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What is the effect of Covid-19 for consumers of flowers and plants?

16 January 2021

January 2021

At the start of the second wave of Covid-19 at the end of October/start of November 2020, research agency Motivaction working on behalf of the Flower Council of Holland, asked consumers in Germany, France, the United Kingdom and the Netherlands about the effect of Covid-19 on their consumption of flowers and plants. 

At the time of this research Germany was not in lockdown and all sales channels were open. United Kingdom however was in a second lockdown, in the Netherlands the government decided for a partial lockdown to reduce infections, and France also went into a second full lockdown where all non-essential shops were closed. Here are the most notable findings of the research at the end of 2020.

  • Flowers and plants are important when working from home

Wat doet Covid-19 met consumenten van bloemen en planten?
60% of consumers reported that flowers make their living and home-working environment more pleasant, particularly now that they are at home more. For plants the figure is 50%. Amongst millennials, 57% say that houseplants make their WFH environment more pleasant. If we look at our core target group the Aesthetic Explorer, the figures are a remarkable 75% for flowers and 76% for houseplants. These figures are an average of 10% higher than what consumers were reporting before the pandemic. What is notable is that French consumers are more inclined to recognise that flowers improve the atmosphere at home (65%) and say that they are looking after their houseplants and outdoor plants better during the crisis. British consumers are recognising more often that flowers improve the atmosphere at home (63%).

  • Home delivery of flowers and plants

Approximately 1 in 5 consumers reported that they had bought flowers and/or plants online for the first time. 27% of consumers have had flowers and plants delivered to their homes since the start of the crisis. Roughly half the respondents are very pleased that florists and garden centres offer home delivery; in France the figure is as high as 59%. 25% of the respondents said that they are buying flowers more often because they are at home more. 47% of French consumers and a similar number of British consumers reported that during the crisis they like buying outdoor plants to brighten their outdoor space. Here too we see that millennials responded more positively than average with regards to home delivery of flowers and plants. They order online more often, and also buy more than average.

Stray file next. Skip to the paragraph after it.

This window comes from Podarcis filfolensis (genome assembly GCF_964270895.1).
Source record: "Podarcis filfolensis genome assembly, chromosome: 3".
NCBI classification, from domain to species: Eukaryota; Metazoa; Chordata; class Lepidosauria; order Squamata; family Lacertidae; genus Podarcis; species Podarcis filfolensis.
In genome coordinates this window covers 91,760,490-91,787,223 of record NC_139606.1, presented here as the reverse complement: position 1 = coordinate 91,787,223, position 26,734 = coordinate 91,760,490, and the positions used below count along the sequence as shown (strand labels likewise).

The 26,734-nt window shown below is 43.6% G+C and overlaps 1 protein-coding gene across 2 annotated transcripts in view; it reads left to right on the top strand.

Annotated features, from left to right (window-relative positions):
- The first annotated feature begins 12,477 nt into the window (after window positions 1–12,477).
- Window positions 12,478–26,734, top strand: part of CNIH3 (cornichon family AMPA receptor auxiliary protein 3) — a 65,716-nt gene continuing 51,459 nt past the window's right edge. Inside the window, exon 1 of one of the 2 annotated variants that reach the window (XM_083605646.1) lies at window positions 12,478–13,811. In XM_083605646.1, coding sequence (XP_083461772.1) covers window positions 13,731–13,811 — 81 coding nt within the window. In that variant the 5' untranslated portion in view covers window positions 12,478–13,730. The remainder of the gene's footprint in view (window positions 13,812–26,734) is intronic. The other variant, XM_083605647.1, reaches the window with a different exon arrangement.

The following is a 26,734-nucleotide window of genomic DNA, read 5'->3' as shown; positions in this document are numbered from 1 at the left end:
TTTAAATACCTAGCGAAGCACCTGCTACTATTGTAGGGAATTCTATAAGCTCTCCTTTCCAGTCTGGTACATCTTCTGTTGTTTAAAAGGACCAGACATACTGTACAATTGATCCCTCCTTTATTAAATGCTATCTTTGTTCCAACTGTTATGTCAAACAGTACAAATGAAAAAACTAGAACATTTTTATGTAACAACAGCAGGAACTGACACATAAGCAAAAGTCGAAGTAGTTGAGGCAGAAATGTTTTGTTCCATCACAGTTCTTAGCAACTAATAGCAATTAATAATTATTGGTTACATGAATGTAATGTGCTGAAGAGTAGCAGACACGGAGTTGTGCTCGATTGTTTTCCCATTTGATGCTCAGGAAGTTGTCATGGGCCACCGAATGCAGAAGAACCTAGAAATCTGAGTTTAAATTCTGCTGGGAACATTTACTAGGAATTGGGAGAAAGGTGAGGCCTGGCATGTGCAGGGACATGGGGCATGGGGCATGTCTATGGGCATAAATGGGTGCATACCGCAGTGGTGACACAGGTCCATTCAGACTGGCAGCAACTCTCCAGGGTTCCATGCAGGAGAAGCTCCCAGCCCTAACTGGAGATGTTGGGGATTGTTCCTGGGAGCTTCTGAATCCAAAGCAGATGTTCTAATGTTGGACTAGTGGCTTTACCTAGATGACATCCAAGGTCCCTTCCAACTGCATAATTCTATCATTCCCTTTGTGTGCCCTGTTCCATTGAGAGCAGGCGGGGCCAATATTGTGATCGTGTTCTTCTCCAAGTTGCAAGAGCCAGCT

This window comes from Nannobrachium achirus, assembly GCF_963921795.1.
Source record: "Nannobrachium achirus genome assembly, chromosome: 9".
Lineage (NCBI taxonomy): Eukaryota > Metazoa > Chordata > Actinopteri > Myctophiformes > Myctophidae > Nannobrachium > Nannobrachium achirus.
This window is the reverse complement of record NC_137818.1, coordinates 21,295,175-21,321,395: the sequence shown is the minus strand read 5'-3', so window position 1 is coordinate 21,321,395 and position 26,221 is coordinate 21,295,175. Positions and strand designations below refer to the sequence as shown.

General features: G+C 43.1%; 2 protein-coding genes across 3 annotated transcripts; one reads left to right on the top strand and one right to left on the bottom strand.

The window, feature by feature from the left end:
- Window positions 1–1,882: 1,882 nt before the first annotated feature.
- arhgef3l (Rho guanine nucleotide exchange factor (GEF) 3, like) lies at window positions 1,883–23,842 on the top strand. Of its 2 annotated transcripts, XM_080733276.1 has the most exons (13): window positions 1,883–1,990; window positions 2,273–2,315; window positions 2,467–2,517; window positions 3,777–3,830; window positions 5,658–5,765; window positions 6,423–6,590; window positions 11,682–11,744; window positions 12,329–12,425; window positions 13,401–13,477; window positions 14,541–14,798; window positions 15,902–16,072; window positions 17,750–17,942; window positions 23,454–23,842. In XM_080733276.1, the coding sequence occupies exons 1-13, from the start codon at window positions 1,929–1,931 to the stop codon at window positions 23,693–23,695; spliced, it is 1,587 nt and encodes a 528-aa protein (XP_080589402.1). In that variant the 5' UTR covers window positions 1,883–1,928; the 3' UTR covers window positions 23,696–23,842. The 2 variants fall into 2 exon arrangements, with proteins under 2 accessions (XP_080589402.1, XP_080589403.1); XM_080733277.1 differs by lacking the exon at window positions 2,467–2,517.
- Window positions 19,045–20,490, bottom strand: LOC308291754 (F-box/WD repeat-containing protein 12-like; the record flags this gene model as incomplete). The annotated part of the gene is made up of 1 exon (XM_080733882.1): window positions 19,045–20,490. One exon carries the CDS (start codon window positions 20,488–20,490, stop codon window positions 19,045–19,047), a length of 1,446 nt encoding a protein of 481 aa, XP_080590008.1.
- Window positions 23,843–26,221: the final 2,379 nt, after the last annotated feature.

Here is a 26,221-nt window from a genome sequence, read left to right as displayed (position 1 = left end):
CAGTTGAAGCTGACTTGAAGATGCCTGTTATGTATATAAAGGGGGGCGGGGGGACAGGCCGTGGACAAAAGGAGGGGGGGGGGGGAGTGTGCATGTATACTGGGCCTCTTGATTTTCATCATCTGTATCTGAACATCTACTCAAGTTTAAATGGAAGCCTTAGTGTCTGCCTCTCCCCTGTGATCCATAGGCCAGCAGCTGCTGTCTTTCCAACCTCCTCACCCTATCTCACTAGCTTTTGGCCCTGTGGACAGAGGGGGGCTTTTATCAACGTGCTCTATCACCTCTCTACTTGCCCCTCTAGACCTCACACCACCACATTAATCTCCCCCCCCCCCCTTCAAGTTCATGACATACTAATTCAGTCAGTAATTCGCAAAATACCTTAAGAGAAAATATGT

• Financial situation 

At the time of the research 60% of respondents reported that their financial situation has not yet changed, and 63% reported that they do not expect that situation to change over the coming six months. 20% reported that their financial situation has already deteriorated, and 19% reported that they expect this to happen over the next six months. French consumers are least optimistic about their future financial situation: 24% of French respondents expect their financial situation to deteriorate over the coming six months. On the other hand, German consumers are least negative about their financial future: 13% expect their financial situation to deteriorate over the coming six months, and 11% think that it will improve. Zooming in on the millennials (born in 1985 - 2000): they reported more than average that their financial situation has benefited (15%) and that they expect it to improve further over the coming six months (13%). 

  • Financial situation and anticipated impact on purchases of flowers and plants

In the context of the predicted financial situation over the coming six months, approximately 60% of respondents said that they will continue to buy the same quantity of flowers (both for themselves and for other people), and 18% said that they will buy less. Set against that is the fact that 10% of respondents intend to buy flowers more often. Here too we see differences between the countries and the generations. The Dutch and the French reported more than average that they will be spending less, whilst millennials indicated that they will be buying flowers more often. In Germany and the UK the market appeared to be stable at the time of the research. 
In terms of plants (both houseplants and outdoor plants) we see the same trends as with cut flowers. 

Follow-up research
This research will be repeated in mid-February in order to see to what extent the stricter measures at the start of this year are further influencing consumer behaviour. We expect to be able to share those findings at the end of March.

More information
If you would like to find out more about this research and the findings, please contact Monique Kemperman at m.kemperman@bloemenbureauholland.nl.